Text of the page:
Using nutrition software8 equipped on GE Healthcare’s newest ventilator, the Carescape R860, The Jewish Hospital – Mercy Health (TJHMH) (Cincinnati) was able to reduce the amount of time ventilated patients remained in the ICU by 28%, which resulted in a cost savings of nearly $9,000 per patient, according to a study conducted by the hospital. That per patient savings could mean a projected annual savings of over $5 million, TJHMH noted.

The hospital’s ICU is the first in the US to use the Carescape R860, which received FDA approval in June 2015, according to GE.

The device’s software allows clinicians to provide a customized assessment of the patient’s nutritional status, through a respiratory care module. This innovative software on GE Healthcare’s ventilators, along with its corresponding respiratory module, provides measured data on ICU patients’ caloric needs, which clinicians can use to find the right nutritional balance for patients, a key to recovery.

The Importance of Nutrition

Nutrition is a vital factor in every person’s health, so when a patient becomes critically ill, every calorie, vitamin, liquid or lack thereof is significant to recovery.3,4,5 Today, approximately 40-50% of ICU patients are malnourished,3 which can delay the recovery process and increase time spent in the ICU.

Part of this is because ICU care teams have traditionally used manual estimates, one-size-fits-all equations or bulky machines with high training barriers to assess and deliver nutrients to ICU patients. In fact, this approach is accurate only about 30% of the time.3,4,5

GE Healthcare’s solution was to build automated nutrition assessment software into the ventilator, the machines these patients are already connected to for breathing assistance. The CARESCAPE R860 uses data to measure the patient’s nutritional needs and provides measured calorimetry, not estimates, back to the care team via a touch-screen with swipe controls. The care team can then use this data to customize nutritional support.

 A Growing Need

The admissions rate to hospital intensive care units (ICU) has increased by nearly 50% over the past six years and with it the cost of critical care.1 With an aging and an increasingly sicker population driving increases in spending on hospital care, if every hospital in the US were able to apply the same technology, care approach and savings as The Jewish Hospital across those of the 5 million patients admitted to the ICU each year who are ventilatedit’s conceivable the country’s healthcare system could reap astounding savings, according to TJHMH’s press release.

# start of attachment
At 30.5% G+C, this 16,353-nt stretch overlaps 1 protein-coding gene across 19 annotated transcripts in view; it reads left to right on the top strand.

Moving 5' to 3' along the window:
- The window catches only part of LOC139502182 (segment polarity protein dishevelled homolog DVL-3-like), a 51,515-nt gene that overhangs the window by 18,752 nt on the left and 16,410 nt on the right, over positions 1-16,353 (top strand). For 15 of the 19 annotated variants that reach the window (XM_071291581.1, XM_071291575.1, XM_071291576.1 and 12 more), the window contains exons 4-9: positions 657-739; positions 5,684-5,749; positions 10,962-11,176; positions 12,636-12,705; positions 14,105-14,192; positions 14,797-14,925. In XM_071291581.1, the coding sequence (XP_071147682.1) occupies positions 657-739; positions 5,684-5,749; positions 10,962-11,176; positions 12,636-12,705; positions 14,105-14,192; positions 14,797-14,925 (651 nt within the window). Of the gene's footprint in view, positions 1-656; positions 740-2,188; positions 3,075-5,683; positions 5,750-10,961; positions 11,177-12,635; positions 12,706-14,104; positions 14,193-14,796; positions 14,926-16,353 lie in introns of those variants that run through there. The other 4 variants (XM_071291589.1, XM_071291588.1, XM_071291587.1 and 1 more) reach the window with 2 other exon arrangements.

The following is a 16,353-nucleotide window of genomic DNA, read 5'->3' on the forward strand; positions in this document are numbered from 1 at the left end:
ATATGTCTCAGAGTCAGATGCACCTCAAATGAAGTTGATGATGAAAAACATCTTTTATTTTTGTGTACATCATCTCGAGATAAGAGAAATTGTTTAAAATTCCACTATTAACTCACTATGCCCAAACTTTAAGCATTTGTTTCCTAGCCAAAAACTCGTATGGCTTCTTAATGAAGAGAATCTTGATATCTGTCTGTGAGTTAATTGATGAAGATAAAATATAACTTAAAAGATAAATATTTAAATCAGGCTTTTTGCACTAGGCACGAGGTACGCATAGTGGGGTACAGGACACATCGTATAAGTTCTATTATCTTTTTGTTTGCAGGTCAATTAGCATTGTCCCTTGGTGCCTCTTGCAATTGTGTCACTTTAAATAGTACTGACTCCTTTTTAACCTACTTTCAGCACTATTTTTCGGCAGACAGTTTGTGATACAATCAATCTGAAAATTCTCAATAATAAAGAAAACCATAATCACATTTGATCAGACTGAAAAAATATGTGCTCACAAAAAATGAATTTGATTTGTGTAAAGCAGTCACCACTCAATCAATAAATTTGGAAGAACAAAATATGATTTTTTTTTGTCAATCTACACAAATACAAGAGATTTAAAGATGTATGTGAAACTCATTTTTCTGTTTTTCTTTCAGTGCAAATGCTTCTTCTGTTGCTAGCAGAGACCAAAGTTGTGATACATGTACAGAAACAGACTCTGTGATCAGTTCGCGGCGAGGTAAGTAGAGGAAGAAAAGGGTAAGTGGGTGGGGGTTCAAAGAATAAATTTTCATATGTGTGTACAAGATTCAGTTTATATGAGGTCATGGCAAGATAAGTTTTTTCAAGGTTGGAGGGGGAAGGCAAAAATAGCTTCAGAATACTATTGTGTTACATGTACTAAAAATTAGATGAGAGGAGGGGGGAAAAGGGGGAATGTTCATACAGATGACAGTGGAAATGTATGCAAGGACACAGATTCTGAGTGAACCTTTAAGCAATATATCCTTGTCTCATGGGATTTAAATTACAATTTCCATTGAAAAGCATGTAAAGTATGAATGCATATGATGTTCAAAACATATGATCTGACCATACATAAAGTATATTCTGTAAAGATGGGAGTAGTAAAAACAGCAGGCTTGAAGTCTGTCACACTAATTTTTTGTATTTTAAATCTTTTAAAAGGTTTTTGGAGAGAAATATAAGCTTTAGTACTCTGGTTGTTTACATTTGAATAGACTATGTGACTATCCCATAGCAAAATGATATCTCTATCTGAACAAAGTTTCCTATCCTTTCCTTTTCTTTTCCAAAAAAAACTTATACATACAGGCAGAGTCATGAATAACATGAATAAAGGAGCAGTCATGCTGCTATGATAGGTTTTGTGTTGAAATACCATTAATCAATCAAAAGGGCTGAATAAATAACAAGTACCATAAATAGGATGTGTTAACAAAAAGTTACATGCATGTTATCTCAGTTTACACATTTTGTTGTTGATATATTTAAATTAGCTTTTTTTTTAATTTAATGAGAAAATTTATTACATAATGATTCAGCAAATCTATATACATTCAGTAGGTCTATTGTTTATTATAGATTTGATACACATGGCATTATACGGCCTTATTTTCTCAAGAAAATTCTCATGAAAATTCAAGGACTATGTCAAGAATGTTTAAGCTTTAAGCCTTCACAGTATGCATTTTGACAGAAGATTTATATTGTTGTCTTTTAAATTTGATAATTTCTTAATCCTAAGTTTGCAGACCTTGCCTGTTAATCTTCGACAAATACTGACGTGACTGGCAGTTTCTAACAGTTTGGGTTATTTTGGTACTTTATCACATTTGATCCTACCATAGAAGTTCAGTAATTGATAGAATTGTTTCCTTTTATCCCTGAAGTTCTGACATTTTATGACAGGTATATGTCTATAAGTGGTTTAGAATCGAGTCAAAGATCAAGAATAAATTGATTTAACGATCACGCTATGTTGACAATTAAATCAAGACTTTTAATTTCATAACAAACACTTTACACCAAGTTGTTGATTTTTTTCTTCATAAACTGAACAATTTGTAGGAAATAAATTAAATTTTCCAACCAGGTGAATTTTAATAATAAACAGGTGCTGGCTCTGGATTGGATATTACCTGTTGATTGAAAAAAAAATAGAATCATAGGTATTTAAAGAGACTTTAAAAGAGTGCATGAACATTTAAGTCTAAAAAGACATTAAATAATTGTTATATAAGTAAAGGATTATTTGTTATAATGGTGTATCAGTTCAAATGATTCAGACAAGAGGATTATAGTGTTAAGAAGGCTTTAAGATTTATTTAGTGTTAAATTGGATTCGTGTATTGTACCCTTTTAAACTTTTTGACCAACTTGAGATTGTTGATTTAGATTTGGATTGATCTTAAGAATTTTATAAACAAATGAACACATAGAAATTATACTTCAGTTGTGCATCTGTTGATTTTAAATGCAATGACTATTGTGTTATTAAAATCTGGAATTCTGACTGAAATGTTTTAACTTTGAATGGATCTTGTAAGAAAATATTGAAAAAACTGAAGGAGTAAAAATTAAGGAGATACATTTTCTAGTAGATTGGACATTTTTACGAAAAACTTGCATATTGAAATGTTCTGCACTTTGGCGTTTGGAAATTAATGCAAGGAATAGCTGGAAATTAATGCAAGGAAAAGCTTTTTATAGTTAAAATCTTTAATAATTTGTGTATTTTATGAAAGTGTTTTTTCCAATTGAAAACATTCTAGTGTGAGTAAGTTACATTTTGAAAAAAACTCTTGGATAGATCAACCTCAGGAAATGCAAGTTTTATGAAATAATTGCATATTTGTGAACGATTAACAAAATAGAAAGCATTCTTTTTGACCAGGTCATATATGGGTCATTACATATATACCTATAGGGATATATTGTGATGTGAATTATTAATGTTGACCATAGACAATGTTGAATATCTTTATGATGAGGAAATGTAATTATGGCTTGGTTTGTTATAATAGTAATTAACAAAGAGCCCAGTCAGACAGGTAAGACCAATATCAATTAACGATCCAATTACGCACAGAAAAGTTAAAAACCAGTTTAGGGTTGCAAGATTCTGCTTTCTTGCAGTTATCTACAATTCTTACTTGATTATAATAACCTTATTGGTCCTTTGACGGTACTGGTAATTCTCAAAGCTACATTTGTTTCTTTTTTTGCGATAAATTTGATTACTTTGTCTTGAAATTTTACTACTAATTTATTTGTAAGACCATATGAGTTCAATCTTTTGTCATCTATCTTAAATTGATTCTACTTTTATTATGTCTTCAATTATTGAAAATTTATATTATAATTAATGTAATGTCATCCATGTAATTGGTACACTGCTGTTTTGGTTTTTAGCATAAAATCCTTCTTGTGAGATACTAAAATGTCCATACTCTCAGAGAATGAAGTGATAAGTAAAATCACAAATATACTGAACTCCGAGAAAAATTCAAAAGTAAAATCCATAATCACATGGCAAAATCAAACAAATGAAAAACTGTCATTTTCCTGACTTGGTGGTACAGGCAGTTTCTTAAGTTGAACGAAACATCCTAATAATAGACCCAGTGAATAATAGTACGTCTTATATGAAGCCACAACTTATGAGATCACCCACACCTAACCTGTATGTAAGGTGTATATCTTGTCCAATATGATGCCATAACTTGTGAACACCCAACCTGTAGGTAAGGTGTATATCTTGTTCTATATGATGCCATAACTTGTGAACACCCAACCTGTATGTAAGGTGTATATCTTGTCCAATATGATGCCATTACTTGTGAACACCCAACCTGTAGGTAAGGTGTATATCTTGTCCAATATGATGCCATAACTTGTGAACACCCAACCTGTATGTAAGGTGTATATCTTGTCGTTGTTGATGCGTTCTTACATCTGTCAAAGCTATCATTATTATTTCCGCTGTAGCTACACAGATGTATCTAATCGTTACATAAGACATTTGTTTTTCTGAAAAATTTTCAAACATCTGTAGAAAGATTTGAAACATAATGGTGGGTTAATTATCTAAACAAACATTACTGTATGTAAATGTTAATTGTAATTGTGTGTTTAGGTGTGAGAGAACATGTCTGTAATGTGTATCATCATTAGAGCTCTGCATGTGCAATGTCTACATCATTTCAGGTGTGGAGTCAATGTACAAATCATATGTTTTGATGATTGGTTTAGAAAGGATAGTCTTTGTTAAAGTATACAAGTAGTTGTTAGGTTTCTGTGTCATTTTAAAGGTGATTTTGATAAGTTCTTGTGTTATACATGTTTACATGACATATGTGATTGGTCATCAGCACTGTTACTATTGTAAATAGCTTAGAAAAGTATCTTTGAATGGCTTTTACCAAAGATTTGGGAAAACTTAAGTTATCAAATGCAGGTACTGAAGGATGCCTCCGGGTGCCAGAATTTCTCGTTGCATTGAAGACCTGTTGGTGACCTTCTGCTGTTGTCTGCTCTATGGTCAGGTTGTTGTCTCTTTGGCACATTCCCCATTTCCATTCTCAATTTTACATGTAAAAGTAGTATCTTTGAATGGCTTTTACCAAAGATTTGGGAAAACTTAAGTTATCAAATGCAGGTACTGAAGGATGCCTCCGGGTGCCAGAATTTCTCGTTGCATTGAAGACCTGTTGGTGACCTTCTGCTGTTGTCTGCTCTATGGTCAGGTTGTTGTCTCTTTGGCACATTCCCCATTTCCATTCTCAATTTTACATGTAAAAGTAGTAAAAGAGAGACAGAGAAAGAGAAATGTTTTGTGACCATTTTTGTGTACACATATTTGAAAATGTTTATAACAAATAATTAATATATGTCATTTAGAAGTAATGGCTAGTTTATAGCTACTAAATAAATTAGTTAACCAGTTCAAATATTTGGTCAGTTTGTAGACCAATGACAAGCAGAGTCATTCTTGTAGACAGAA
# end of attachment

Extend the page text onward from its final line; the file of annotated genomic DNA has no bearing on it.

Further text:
“In hospitals, there’s a strong focus on reducing readmission rates. But in the ICU, length of stay is the measure that matters in determining how effectively we’re caring for our patients,” said Pat Davis-Hagens, Mercy Health Central Market president and CEO of The Jewish Hospital. “We’re proud to be the first in the US to use GE Healthcare’s CARESCAPE R860 ventilators and prouder still to be able to get our patients back to their lives as soon as possible. This real-life case study could pave the way for more hospitals to improve care for their sick ICU patients, while potentially reducing costs and length of stay.”

“The ICU is where the most critically ill patients are cared for and we have a duty to focus more advanced innovations on making an impact in this area. This is the gap we designed the CARESCAPE R860 to fill,” said Thierry Leclercq, President and CEO, GE Healthcare Life Care Solutions. “As a ventilator, it provides lung protection tools intended to help clinicians implement lung protection strategies and help caregivers assess when patients may be ready to breathe on their own. In the complex world of ICU nutrition, it provides calculated data that moves us away from the manual estimates traditionally used in care. The Jewish Hospital demonstrated how advanced technology in the hands of today’s skilled care teams can help solve some of our most complex healthcare challenges.”


  1. Department of Health Policy, George Washington University School of Public Health and Health Sciences, Washington, DC, USA.
  2. Society for Critical Care Medicine:
  3. Souba, W. Nutritional support. N Engl J Med 1997; 336: 41.
  4. Malone AM. Nutr Clin Pract. 2002; 17: 21-28.
  5. Matarese LE, Gottschlich MM (eds). Contemporary Nutrition Support Practice: A Clinical Guide. 1998: 79-98.
  6. Reeves MM. Eur J Clin Nutr. 2003; 57: 1530-1535
  7. The American Society for the Surgery of Trauma:
  8. The CARESCAPE R860 nutrition software works in conjunction with a multi-disciplinary clinical program and only as part of the ventilator and the respiratory gas module